China Development Bank to issue yuan bond in Hong Kong

HSBC and Bank of China are reportedly mandated on the deal. Meanwhile, Kia Motors, MISC and China Glass attempt to price in rocky markets.
China Development Bank (CDB) is set to issue the first yuan-denominated bond in history in the Hong Kong market, after a recent rule change by the PeopleÆs Bank of China allows financial institutions to issue bonds in the interbank market.

Meanwhile, Kia Motors, MISC Bhd and China Glass are also in the market, attempting to price their fixed-income deals at a time of unusual market movement.

HSBC and Bank of China are reportedly mandated on the CDB deal. The two-year issue is expected to have a 3% annual coupon, slightly more aggressive than the onshore trading level due to the rarity value of the paper and the retail distribution expected on this issue. The bonds, will allow retail and institutional investors (banks holding renminbi deposits) exposure to both a high-quality credit and a higher interest rate compared to the only current renminbi investment alternative, namely deposits in Hong Kong commercial banks.

Bond issuance this week will take place amid highly volatile conditions. V1X, an index of bond market volatility, has hit 16 in the last 10 days, compared to 12 recorded two weeks ago, and three recorded last month. This figure had declined to almost zero in the last few years (though it peaked at 47 immediately following the 2001 terrorist attacks in the US). According to sources on the buy-side, the current level should not prevent the bonds that are now in the market proceeding, but it will add some price friction that investors may not be used to.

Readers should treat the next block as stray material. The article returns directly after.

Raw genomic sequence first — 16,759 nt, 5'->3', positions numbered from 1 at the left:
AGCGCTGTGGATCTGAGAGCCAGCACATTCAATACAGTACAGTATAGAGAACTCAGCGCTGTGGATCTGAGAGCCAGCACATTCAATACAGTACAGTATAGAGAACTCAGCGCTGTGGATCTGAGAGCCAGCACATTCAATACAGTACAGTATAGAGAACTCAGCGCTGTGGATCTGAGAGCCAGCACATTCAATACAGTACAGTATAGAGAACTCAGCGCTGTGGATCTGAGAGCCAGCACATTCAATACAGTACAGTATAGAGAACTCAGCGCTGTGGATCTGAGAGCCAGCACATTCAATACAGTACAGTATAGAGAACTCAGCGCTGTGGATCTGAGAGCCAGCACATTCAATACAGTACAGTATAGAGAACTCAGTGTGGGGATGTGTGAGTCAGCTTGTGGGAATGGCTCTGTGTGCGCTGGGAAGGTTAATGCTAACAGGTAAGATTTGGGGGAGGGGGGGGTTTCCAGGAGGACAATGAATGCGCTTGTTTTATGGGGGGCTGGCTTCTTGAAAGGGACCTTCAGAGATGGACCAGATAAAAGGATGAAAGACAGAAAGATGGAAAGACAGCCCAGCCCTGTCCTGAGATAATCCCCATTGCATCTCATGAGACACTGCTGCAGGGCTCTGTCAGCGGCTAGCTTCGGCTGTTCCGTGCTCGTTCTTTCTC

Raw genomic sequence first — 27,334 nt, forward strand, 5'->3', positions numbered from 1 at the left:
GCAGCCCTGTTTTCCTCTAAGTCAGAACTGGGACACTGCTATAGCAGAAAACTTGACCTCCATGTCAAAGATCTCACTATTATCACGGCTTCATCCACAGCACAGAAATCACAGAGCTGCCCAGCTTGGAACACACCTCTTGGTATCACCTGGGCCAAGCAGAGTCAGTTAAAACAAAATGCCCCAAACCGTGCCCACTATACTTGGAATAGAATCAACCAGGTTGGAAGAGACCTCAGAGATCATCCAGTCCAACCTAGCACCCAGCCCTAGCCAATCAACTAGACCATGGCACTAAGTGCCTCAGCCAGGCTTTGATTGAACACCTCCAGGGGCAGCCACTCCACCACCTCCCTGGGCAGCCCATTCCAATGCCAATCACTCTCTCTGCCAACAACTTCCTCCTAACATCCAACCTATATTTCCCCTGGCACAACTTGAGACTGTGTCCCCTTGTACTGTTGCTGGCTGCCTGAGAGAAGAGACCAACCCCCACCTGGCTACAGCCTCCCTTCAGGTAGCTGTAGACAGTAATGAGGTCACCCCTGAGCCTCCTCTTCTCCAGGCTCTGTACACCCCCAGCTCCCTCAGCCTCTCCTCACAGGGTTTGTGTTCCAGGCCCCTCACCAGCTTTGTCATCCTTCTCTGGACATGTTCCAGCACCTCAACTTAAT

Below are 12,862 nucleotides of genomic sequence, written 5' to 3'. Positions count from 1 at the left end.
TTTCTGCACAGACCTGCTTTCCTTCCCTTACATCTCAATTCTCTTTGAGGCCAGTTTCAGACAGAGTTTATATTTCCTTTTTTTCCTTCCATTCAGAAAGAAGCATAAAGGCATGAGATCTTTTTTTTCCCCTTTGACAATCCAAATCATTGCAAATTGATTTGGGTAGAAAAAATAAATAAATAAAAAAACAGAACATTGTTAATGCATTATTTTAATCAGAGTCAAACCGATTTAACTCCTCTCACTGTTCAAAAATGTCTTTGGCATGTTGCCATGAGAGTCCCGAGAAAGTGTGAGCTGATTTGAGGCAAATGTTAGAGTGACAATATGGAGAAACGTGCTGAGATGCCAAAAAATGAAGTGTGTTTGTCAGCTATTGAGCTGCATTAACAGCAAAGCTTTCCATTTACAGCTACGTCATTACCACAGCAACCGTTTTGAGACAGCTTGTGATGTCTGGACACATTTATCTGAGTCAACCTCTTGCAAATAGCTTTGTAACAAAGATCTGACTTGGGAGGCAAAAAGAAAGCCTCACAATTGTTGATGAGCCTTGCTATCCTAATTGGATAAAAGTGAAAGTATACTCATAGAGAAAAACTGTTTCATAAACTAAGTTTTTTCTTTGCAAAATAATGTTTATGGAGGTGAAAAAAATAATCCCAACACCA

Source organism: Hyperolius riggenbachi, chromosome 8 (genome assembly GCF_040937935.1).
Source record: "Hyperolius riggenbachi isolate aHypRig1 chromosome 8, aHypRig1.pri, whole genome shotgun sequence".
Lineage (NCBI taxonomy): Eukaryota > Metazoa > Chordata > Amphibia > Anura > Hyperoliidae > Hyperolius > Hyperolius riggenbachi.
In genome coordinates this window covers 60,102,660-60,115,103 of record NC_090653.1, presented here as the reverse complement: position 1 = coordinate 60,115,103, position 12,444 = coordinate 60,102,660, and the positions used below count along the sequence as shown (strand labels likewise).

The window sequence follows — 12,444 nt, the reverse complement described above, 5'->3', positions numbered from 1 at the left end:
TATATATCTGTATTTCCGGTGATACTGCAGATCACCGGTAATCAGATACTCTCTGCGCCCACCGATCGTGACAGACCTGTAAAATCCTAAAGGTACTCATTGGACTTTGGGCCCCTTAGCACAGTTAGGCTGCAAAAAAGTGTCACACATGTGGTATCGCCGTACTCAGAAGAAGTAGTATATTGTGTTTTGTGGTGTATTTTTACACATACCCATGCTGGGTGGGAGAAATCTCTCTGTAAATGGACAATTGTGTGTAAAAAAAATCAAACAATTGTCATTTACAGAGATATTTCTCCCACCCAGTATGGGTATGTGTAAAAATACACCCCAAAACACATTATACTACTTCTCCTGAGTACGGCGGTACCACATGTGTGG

Kia Motors, the Korean car manufacturer, is due to launch a five-year issue, managed by Credit Suisse, JPMorgan, Korea Development Bank and UBS to price Thursday. Guidance has been released in the area of 90bp over Libor, after a non-deal roadshow which reportedly left investors with mixed feelings. Despite being pitched on the same level as Hyundai Motor Company (the partner companies have the same Baa3 ratings), some investors are concerned about KiaÆs loss-making figures in 2005 and 2006.

Sources told FinanceAsia that the deal could price at 89bp should the market remain stable, but has the potential of widening to 91bp-92bp should the market sell off. However, $300 million worth of paper at 90bp over Libor will price at a premium to Hyundai. Hyundai CapitalÆs 2012s have been quoted as comparables, and were trading yesterday at 65bp over Libor, while LGÆs 2012s were trading at 80bp over Libor.

Kia became a consolidated subsidiary of Hyundai in 1999.

Meanwhile, Malaysia International Shipping Corporation (MISC) is due to price a $750 million deal mid-week - rumoured initially to be $1 billion in size. Bookrunners Citi and Deutsche have released guidance of 40bp above mid-swaps for the 10-year offering. The company (rated A2) issued its debut dollar bond in 2004, under the lead management of Barclays and Citigroup. The company is 62.44% owned by Petronas, the national oil and gas company.

China Glass is also in the market with a $120 million five-year dollar-denominated bond. The company (rated B1/B+) is the second-largest flat glass manufacturer in China in terms of capacity, and stands out by not belonging to the Chinese real-estate sector.
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